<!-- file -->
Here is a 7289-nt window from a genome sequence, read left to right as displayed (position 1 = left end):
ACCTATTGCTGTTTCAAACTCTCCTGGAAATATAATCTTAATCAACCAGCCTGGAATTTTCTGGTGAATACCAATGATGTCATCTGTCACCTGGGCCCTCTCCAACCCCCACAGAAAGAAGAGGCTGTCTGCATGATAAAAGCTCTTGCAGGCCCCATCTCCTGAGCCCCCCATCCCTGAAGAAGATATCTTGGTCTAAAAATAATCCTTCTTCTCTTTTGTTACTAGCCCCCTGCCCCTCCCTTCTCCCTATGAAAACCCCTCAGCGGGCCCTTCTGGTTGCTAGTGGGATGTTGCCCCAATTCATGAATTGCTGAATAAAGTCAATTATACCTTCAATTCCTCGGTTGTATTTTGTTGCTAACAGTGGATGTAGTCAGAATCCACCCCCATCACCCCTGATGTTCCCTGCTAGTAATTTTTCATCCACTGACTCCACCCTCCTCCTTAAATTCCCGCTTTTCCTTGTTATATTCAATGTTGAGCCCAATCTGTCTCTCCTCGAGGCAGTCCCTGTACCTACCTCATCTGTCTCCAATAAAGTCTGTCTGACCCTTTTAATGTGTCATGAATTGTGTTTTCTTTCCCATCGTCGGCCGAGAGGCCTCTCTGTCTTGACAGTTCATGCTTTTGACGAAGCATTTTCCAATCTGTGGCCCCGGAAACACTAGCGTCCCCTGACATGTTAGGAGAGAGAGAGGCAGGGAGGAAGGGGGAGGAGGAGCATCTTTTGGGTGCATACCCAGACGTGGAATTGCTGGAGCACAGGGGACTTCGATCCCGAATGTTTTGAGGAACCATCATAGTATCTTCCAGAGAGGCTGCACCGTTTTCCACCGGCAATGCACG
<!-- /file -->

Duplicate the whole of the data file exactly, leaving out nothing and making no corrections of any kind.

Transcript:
Here is a 7289-nt window from a genome sequence, read left to right as displayed (position 1 = left end):
ACCTATTGCTGTTTCAAACTCTCCTGGAAATATAATCTTAATCAACCAGCCTGGAATTTTCTGGTGAATACCAATGATGTCATCTGTCACCTGGGCCCTCTCCAACCCCCACAGAAAGAAGAGGCTGTCTGCATGATAAAAGCTCTTGCAGGCCCCATCTCCTGAGCCCCCCATCCCTGAAGAAGATATCTTGGTCTAAAAATAATCCTTCTTCTCTTTTGTTACTAGCCCCCTGCCCCTCCCTTCTCCCTATGAAAACCCCTCAGCGGGCCCTTCTGGTTGCTAGTGGGATGTTGCCCCAATTCATGAATTGCTGAATAAAGTCAATTATACCTTCAATTCCTCGGTTGTATTTTGTTGCTAACAGTGGATGTAGTCAGAATCCACCCCCATCACCCCTGATGTTCCCTGCTAGTAATTTTTCATCCACTGACTCCACCCTCCTCCTTAAATTCCCGCTTTTCCTTGTTATATTCAATGTTGAGCCCAATCTGTCTCTCCTCGAGGCAGTCCCTGTACCTACCTCATCTGTCTCCAATAAAGTCTGTCTGACCCTTTTAATGTGTCATGAATTGTGTTTTCTTTCCCATCGTCGGCCGAGAGGCCTCTCTGTCTTGACAGTTCATGCTTTTGACGAAGCATTTTCCAATCTGTGGCCCCGGAAACACTAGCGTCCCCTGACATGTTAGGAGAGAGAGAGGCAGGGAGGAAGGGGGAGGAGGAGCATCTTTTGGGTGCATACCCAGACGTGGAATTGCTGGAGCACAGGGGACTTCGATCCCGAATGTTTTGAGGAACCATCATAGTATCTTCCAGAGAGGCTGCACCGTTTTCCACCGGCAATGCACG